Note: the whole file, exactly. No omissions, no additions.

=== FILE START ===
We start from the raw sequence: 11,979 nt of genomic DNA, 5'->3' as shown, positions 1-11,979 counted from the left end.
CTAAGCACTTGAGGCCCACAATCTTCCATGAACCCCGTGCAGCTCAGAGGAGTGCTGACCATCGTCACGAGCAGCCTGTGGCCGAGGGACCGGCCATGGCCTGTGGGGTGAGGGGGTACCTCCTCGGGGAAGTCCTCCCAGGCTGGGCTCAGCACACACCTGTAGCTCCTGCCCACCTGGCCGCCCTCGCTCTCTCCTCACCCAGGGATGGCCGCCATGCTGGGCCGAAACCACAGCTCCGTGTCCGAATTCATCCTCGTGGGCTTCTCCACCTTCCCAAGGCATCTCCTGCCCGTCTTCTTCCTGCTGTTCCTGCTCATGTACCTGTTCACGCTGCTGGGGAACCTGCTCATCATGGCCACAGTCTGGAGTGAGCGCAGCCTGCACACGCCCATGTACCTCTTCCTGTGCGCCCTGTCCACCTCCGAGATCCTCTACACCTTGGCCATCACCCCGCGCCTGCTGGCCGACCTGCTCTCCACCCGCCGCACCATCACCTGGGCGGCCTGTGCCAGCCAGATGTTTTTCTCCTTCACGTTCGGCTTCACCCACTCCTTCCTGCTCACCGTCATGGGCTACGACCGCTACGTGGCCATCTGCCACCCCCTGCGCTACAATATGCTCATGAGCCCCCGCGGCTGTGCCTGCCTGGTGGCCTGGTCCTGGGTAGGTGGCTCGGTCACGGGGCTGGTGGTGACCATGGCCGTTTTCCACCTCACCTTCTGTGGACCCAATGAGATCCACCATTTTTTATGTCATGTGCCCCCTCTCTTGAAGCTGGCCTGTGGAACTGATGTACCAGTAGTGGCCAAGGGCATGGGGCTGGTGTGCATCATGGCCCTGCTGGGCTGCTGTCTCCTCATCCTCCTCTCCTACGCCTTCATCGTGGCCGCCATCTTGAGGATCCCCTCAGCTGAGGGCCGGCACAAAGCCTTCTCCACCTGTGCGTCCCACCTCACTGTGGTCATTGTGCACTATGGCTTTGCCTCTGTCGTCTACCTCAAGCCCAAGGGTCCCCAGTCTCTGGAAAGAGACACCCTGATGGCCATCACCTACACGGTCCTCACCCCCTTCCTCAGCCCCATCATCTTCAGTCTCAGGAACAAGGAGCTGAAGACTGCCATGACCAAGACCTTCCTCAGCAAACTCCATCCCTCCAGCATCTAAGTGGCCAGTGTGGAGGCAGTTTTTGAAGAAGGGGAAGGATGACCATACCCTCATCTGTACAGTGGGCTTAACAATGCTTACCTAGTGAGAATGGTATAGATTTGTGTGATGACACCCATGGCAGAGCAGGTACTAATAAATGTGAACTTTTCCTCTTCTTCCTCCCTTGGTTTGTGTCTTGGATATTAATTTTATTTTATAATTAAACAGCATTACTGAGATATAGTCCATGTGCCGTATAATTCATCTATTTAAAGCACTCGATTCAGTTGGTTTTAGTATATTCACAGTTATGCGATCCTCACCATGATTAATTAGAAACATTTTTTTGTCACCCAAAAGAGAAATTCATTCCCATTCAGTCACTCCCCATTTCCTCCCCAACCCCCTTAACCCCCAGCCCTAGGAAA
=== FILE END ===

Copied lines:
We start from the raw sequence: 11,979 nt of genomic DNA, 5'->3' as shown, positions 1-11,979 counted from the left end.
CTAAGCACTTGAGGCCCACAATCTTCCATGAACCCCGTGCAGCTCAGAGGAGTGCTGACCATCGTCACGAGCAGCCTGTGGCCGAGGGACCGGCCATGGCCTGTGGGGTGAGGGGGTACCTCCTCGGGGAAGTCCTCCCAGGCTGGGCTCAGCACACACCTGTAGCTCCTGCCCACCTGGCCGCCCTCGCTCTCTCCTCACCCAGGGATGGCCGCCATGCTGGGCCGAAACCACAGCTCCGTGTCCGAATTCATCCTCGTGGGCTTCTCCACCTTCCCAAGGCATCTCCTGCCCGTCTTCTTCCTGCTGTTCCTGCTCATGTACCTGTTCACGCTGCTGGGGAACCTGCTCATCATGGCCACAGTCTGGAGTGAGCGCAGCCTGCACACGCCCATGTACCTCTTCCTGTGCGCCCTGTCCACCTCCGAGATCCTCTACACCTTGGCCATCACCCCGCGCCTGCTGGCCGACCTGCTCTCCACCCGCCGCACCATCACCTGGGCGGCCTGTGCCAGCCAGATGTTTTTCTCCTTCACGTTCGGCTTCACCCACTCCTTCCTGCTCACCGTCATGGGCTACGACCGCTACGTGGCCATCTGCCACCCCCTGCGCTACAATATGCTCATGAGCCCCCGCGGCTGTGCCTGCCTGGTGGCCTGGTCCTGGGTAGGTGGCTCGGTCACGGGGCTGGTGGTGACCATGGCCGTTTTCCACCTCACCTTCTGTGGACCCAATGAGATCCACCATTTTTTATGTCATGTGCCCCCTCTCTTGAAGCTGGCCTGTGGAACTGATGTACCAGTAGTGGCCAAGGGCATGGGGCTGGTGTGCATCATGGCCCTGCTGGGCTGCTGTCTCCTCATCCTCCTCTCCTACGCCTTCATCGTGGCCGCCATCTTGAGGATCCCCTCAGCTGAGGGCCGGCACAAAGCCTTCTCCACCTGTGCGTCCCACCTCACTGTGGTCATTGTGCACTATGGCTTTGCCTCTGTCGTCTACCTCAAGCCCAAGGGTCCCCAGTCTCTGGAAAGAGACACCCTGATGGCCATCACCTACACGGTCCTCACCCCCTTCCTCAGCCCCATCATCTTCAGTCTCAGGAACAAGGAGCTGAAGACTGCCATGACCAAGACCTTCCTCAGCAAACTCCATCCCTCCAGCATCTAAGTGGCCAGTGTGGAGGCAGTTTTTGAAGAAGGGGAAGGATGACCATACCCTCATCTGTACAGTGGGCTTAACAATGCTTACCTAGTGAGAATGGTATAGATTTGTGTGATGACACCCATGGCAGAGCAGGTACTAATAAATGTGAACTTTTCCTCTTCTTCCTCCCTTGGTTTGTGTCTTGGATATTAATTTTATTTTATAATTAAACAGCATTACTGAGATATAGTCCATGTGCCGTATAATTCATCTATTTAAAGCACTCGATTCAGTTGGTTTTAGTATATTCACAGTTATGCGATCCTCACCATGATTAATTAGAAACATTTTTTTGTCACCCAAAAGAGAAATTCATTCCCATTCAGTCACTCCCCATTTCCTCCCCAACCCCCTTAACCCCCAGCCCTAGGAAA